Yufei Zou worked as an environmental engineer in Shanghai before coming to Georgia Tech in 2012. In that role, he provided environmental-modeling and air-quality-forecasting services to the 24 million residents of Shanghai every day. Being an air-quality forecaster in China is challenging, Yufei says. “It requires dealing with lots of information and uncertainties in meteorology and atmospheric chemistry.” To advance his career, he went abroad for a Ph.D.
Yufei learned about Georgia Tech while he was an undergraduate student at Peking University, in Beijing. The founding dean of the College of Environmental Sciences there was C. S. Kiang, formerly a professor in the School of Earth and Atmospheric Sciences at Georgia Tech.
Kiang was dean from 2002 to 2006, “when China started to transform its economic development mode from extensive growth – with high energy consumption and pollution – to a more sustainable way,” Yufei says. “As a pioneer and advocate for a green economy in China, Professor Kiang built a bridge for environmental studies between Peking University and Georgia Tech. That’s how Georgia Tech became my first choice for graduate study abroad.”
In addition to a B.S. degree from Peking University, Yufei came to Georgia Tech with an M.S. degree from the Chinese Academy of Sciences. He leaves with a Ph.D. in Earth and Atmospheric Sciences
What is the most important thing you learned at Georgia Tech?
From the ordinary to the extraordinary. I learned from many faculty members and students that to be a Yellow Jacket means commitment and pursuit of excellence.
As a renowned research center, the School of Earth and Atmospheric Sciences has many professors and students conducting cutting-edge research in multiple fields – atmospheric chemistry and dynamics, air quality and health, aerosol and clouds, and climate change. Their novel findings inspire and encourage other researchers to discover new knowledge.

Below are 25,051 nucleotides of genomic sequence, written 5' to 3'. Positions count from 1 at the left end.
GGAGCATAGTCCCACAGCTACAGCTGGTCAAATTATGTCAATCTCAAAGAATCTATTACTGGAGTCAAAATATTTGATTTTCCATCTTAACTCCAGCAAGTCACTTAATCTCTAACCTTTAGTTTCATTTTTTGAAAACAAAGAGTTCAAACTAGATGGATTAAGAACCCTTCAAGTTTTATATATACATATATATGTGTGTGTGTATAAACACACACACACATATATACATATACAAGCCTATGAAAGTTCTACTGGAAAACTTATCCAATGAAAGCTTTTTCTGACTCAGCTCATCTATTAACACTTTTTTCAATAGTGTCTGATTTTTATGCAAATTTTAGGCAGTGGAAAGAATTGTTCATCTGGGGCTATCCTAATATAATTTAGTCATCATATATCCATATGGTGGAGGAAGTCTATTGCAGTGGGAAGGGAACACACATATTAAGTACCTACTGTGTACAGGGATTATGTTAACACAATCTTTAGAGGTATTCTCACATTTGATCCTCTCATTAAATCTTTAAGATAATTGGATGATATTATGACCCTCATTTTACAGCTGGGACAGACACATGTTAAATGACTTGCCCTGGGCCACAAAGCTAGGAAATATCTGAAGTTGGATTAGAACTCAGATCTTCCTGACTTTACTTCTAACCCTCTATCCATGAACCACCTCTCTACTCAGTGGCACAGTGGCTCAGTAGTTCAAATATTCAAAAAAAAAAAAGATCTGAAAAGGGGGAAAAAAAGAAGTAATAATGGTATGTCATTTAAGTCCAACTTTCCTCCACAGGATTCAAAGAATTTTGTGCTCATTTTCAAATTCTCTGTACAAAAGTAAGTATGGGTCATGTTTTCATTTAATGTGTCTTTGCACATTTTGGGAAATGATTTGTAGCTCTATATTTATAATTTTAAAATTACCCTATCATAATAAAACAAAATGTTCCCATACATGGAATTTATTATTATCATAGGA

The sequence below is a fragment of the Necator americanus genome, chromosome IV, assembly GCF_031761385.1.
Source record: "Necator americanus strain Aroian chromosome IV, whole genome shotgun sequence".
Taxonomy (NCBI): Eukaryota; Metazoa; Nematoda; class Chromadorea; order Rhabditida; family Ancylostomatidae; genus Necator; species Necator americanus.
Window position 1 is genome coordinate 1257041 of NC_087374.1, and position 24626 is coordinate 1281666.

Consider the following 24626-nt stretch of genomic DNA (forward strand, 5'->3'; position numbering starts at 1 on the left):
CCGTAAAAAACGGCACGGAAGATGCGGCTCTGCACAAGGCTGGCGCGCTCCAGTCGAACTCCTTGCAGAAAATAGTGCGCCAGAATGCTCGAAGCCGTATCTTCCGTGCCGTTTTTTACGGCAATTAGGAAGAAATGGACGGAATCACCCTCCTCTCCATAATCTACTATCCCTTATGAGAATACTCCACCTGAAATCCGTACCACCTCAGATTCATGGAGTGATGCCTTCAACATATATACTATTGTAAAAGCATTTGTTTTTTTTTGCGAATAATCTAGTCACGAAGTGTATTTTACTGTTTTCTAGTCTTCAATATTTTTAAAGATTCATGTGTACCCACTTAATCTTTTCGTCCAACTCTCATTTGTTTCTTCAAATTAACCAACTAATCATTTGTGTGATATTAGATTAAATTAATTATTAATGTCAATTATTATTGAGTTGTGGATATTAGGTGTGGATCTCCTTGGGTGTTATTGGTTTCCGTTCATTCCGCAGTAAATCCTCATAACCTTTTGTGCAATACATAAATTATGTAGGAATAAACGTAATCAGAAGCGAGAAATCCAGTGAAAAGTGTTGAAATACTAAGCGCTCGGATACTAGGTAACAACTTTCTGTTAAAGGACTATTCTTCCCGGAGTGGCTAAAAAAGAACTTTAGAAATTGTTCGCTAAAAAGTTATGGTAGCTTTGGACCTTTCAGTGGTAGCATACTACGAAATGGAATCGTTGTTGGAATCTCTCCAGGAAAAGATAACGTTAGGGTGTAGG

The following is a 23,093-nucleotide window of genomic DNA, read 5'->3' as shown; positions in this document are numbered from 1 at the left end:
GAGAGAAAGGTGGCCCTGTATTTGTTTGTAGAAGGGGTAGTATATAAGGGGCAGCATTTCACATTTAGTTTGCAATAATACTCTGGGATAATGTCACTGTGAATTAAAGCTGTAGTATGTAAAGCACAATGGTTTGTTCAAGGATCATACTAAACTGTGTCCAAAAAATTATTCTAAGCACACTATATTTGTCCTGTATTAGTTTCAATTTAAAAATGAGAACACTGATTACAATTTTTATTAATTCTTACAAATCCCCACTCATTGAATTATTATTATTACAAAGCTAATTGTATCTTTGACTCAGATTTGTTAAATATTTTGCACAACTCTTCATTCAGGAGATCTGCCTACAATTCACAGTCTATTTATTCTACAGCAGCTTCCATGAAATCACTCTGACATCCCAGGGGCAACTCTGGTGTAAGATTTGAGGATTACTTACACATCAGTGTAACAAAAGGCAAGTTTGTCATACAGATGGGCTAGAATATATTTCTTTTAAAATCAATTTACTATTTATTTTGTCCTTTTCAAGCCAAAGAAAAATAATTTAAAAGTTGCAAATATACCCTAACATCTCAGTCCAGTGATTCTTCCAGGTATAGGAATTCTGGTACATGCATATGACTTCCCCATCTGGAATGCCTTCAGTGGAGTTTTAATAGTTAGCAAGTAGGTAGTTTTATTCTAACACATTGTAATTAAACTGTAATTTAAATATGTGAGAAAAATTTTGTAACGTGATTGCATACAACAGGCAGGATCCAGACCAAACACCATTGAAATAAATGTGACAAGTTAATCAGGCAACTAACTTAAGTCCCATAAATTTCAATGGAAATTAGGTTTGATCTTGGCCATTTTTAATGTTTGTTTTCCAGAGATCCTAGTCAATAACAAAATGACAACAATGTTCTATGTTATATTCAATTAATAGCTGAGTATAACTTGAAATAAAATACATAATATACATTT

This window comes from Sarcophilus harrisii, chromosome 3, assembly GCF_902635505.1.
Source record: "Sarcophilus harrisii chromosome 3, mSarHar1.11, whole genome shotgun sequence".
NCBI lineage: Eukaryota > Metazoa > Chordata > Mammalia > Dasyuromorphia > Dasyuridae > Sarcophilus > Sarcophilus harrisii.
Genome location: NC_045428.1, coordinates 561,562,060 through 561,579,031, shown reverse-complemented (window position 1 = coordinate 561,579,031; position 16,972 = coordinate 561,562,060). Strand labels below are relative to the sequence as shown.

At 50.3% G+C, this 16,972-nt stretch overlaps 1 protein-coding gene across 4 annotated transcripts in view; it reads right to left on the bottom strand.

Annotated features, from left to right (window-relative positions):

What surprised you most at Georgia Tech?
The lights in the library. They are always on to illuminate the diligent students of Georgia Tech.
Which professor(s) or class(es) made a big impact on you?
My advisor, Professor Yuhang Wang, changed my life by offering me the opportunity to come to Georgia Tech. I benefited from his insights and passion for state-of-the-art atmospheric science research. He encouraged me to explore the boundaries of atmospheric sciences, as well as my own potential. These explorations helped make me who I am today.
What is your most vivid memory of Georgia Tech?
The football match of Georgia Tech against Virginia Tech on Sept. 20, 2014, was my first time to watch a live football game. We were at a disadvantage in the first three quarters. But the Yellow Jackets showed great courage and resilience in fighting back from a losing position and won the game.
Besides the game itself, the joyful atmosphere – like a holiday in the campus – left a deep impression on me of the football culture and tradition in the U.S.
What unique learning activities (research abroad, field work) did you undertake?
I participated in the 2014 CESM Tutorial in the Mesa Lab of the National Center for Atmospheric Research (NCAR). CESM, or the Community Earth System Model, is the major modeling tool I used for my Ph.D. research. During the week I spent in the NCAR Mesa Lab, I learned the skills of Earth system model development and application. This experience benefited my graduate research, which was focused on developing fire models and climate simulation.
What advice would you give to incoming graduate students at Georgia Tech?
Be prepared for setbacks and failures; they are inevitable for your forward path toward success. It is those frustrations and vulnerabilities that make you invincible and indomitable.
Where are you headed after graduation?
I am going to be a joint postdoctoral research associate at the University of Washington and the U.S. Forest Service in Seattle, Washington. My work will focus on simulating wildfire smoke and modeling air quality, perfectly matching my personal interests and research experience.
I anticipate future collaboration between my postdoctoral research group and my friends and colleagues at Georgia Tech because we have shared research interests. The potential to work together is high.